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Image: Islamic Sunrays

Never Jam Today: a little something for Halloween …

Image result for we are living in a culture entirely hypnotized by the illusion of time alan watts

Ah, I thought, after reading this – so that’s why I’m finding it hard to come up with a new blog-post!

Once upon a time is out of bounds because it’s all done and dusted. What if can’t be imagined because it’s too damn scary. Now is being squeezed to death by all those memories and expectations. And to cap it all, my conscious mind is nothing but a helpless hoarder who can’t see through his windows for mounds and mounds of useless clutter.

Actually, it comes as something of a relief to know this. Turns out it’s not my fault at all. Living in such a crap culture, well, it’s only to be expected! And at least that means it’s not just me. Now, all we need to do is find the hypnotists who have turned us into preoccupied zombies and get them to click their fingers. Snap out of it, they’ll say, and we will … won’t we?

Or maybe it’s like one of those dreams where you know you’re dreaming and want to wake up but you can’t. Or, worse, one of those dreams where you think you’ve woken up but you’re still dreaming. My favourite film version of Alice in Wonderland was directed in 1966 by Jonathan Miller, who captured this uncertainty to perfection. Where does reality end and dreaming begin?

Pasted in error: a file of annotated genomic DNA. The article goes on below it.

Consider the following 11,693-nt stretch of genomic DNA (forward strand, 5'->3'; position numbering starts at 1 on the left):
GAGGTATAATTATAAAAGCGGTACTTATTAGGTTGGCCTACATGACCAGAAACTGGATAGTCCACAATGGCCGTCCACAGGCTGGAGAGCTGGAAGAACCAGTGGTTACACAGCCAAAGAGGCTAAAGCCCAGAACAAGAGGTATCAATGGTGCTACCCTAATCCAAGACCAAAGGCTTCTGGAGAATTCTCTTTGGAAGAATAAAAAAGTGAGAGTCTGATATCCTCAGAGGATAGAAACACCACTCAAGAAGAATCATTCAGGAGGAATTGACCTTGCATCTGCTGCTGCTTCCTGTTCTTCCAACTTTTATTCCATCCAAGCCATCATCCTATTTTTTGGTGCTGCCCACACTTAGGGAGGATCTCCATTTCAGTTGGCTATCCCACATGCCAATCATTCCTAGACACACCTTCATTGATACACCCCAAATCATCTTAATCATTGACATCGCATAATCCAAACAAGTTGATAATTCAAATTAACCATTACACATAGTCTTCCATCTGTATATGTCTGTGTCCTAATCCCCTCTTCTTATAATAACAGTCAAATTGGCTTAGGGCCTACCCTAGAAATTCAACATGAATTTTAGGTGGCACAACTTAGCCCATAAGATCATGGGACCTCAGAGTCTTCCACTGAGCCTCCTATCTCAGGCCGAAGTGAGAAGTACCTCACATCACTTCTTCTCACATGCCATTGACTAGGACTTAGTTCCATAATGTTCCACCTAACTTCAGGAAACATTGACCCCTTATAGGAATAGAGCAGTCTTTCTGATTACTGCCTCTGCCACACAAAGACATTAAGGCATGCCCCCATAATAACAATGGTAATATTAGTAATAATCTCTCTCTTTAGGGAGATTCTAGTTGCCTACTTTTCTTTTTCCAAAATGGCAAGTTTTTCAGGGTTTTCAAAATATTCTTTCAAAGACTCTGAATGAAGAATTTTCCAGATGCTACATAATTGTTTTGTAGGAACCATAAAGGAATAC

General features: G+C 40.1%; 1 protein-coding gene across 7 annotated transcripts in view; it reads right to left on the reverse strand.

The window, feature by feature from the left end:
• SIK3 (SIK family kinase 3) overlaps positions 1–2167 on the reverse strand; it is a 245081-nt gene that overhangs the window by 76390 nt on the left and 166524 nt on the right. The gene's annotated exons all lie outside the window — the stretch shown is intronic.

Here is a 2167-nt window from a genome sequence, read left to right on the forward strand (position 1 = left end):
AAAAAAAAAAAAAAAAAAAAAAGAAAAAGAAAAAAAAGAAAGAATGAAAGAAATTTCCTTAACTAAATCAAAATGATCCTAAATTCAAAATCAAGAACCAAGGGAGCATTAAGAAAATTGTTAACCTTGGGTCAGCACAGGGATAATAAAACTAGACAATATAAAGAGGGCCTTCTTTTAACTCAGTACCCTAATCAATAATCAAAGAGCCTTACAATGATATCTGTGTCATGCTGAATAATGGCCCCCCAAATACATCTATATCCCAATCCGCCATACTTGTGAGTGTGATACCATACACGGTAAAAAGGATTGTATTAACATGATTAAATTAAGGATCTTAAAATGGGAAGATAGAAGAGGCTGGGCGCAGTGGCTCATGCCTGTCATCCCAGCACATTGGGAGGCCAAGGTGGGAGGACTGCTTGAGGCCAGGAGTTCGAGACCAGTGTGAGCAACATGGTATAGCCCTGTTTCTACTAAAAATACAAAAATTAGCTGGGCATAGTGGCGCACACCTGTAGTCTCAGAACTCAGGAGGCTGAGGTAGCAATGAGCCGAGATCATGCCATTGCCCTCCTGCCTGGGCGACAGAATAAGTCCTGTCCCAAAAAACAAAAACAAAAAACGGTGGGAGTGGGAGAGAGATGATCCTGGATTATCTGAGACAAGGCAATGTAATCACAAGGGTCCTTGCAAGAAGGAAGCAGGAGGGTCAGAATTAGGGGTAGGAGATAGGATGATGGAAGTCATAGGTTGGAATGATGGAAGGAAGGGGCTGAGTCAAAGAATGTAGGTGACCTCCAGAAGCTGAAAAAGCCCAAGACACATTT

Ha, if I knew that, I’d be able to write this post … wouldn’t I? Perhaps this clip will shed some light …

Lewis Carroll’s satirical genius was to reflect the topsy-turvy illogicality of Victorian adults as if it was no more than a strange dream.

“I’m sure I’ll take you with pleasure!” the Queen said. “Two pence a week, and jam every other day.”
Alice couldn’t help laughing, as she said, “I don’t want you to hire me – and I don’t care for jam.”
“It’s very good jam,” said the Queen.
“Well, I don’t want any to-day, at any rate.”
“You couldn’t have it if you did want it,” the Queen said. “The rule is, jam to-morrow and jam yesterday – but never jam to-day.”
“It must come sometimes to ‘jam to-day’,” Alice objected.
“No, it can’t,” said the Queen. “It’s jam every other day: to-day isn’t any other day, you know.”
“I don’t understand you,” said Alice. “It’s dreadfully confusing!”

from ‘Alice Through the Looking Glass’

Thank goodness the adult world is so much more sensible nowadays!

Mind you, there are still one or two little confusions that need explaining. Two world wars, for starters, the first a mass sleepwalk into jingoism and the second a nightmare of political extremism. Since then it’s been communism versus capitalism – collectivism versus individualism – and the dubious triumph of neo-liberalism and rampant globalism. (That’s enough ‘isms’! Ed.)